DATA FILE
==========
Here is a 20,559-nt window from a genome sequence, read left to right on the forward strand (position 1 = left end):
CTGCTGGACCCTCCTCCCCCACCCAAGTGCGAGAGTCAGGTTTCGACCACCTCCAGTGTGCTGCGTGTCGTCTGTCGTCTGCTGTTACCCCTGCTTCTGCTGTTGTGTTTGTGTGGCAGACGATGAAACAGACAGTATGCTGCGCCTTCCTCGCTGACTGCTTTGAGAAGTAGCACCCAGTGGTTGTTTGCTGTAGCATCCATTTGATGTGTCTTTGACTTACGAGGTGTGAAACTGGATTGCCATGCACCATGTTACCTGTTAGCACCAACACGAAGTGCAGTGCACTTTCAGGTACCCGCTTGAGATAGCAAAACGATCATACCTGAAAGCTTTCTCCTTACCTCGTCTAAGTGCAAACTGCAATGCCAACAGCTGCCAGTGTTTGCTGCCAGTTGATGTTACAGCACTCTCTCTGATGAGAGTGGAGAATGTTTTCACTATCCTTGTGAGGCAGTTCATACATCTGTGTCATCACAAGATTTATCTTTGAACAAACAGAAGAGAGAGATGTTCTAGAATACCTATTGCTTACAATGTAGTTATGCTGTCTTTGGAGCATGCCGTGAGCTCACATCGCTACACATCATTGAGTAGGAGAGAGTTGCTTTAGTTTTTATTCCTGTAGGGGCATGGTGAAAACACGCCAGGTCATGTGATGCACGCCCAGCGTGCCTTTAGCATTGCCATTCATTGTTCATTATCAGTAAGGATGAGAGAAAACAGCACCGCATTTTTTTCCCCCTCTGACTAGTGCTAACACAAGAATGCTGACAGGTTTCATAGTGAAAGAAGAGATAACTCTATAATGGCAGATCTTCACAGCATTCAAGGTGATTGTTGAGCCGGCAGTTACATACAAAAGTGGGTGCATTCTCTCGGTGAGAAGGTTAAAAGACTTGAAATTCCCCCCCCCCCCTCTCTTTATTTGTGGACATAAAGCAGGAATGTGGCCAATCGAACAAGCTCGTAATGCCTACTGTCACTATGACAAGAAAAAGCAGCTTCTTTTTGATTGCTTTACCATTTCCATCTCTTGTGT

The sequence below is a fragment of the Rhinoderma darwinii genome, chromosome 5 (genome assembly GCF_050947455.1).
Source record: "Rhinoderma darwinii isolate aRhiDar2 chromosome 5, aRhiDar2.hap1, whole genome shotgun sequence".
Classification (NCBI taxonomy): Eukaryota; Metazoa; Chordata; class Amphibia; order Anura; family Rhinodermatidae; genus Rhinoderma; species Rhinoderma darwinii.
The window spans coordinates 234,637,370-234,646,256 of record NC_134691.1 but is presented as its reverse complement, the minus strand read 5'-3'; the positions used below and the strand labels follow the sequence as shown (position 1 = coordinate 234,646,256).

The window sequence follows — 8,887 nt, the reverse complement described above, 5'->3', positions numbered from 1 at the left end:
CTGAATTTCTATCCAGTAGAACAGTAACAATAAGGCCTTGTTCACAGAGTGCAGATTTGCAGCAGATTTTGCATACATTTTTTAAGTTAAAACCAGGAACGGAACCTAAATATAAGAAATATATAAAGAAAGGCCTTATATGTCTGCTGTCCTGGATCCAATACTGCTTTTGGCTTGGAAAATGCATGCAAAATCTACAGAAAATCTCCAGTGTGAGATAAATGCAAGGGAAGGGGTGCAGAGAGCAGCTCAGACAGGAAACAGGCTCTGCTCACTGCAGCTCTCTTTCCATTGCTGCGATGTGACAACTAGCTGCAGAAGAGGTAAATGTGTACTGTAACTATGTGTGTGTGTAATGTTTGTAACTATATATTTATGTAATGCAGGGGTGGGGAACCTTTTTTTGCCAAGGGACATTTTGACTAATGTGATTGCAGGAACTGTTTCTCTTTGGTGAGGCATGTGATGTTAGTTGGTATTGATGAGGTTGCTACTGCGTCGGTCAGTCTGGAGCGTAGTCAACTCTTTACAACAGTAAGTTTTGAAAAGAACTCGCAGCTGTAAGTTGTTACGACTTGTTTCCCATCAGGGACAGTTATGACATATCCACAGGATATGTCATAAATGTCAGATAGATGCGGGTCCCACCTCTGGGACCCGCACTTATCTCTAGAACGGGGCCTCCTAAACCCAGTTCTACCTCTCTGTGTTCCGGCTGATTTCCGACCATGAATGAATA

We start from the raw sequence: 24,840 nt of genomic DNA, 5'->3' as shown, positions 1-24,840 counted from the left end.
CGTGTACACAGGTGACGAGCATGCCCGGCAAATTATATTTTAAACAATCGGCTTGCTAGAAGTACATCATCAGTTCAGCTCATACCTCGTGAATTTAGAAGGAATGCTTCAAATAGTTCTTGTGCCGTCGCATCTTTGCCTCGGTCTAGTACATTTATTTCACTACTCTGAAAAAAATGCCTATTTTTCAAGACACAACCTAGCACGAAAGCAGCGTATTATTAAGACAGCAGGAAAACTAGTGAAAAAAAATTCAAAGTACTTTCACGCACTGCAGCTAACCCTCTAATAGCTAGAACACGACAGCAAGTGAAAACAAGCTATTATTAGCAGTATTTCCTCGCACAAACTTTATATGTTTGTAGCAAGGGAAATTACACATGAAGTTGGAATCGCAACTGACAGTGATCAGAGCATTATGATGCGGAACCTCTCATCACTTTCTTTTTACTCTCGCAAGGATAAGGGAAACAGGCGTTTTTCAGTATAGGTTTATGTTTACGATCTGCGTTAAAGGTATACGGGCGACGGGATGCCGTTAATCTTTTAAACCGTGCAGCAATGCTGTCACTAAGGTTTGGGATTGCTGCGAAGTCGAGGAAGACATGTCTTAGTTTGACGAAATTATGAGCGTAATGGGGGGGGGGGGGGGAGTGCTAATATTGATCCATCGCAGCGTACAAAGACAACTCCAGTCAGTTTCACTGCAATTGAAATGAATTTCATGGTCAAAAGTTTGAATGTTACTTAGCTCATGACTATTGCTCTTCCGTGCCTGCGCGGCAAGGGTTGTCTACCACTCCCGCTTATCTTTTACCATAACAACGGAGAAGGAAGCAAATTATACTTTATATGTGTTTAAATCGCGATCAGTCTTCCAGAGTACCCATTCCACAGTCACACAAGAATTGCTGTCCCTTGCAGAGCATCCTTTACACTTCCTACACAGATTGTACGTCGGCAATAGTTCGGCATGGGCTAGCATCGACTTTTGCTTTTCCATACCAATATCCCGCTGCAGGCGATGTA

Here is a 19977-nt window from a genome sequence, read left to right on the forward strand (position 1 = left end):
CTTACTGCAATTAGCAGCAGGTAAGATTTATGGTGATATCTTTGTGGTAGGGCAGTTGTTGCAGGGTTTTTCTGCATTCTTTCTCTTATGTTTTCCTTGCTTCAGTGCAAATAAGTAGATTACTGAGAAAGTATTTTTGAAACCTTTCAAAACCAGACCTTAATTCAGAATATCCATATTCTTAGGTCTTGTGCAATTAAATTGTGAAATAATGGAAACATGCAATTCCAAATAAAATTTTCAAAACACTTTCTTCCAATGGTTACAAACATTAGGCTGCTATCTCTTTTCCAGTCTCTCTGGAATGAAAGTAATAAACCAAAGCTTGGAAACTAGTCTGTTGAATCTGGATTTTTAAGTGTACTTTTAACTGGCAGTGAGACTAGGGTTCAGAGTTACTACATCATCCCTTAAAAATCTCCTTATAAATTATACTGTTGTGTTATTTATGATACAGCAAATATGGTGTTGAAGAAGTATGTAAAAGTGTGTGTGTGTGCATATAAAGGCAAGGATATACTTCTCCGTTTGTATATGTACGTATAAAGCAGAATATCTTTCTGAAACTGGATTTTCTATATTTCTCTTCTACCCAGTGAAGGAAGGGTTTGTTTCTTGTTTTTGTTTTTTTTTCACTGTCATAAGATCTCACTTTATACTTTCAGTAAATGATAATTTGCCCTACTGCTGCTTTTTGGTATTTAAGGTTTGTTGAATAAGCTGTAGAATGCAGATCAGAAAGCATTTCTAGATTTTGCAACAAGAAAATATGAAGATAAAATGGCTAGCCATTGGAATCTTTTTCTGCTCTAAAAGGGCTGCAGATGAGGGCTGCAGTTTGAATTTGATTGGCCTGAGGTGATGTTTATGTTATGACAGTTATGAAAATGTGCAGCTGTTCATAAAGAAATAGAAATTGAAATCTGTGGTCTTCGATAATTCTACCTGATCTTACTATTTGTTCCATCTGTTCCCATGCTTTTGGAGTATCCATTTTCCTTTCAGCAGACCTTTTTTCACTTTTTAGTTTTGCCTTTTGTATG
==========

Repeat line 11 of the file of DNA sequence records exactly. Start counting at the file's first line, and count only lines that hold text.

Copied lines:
Here is a 19977-nt window from a genome sequence, read left to right on the forward strand (position 1 = left end):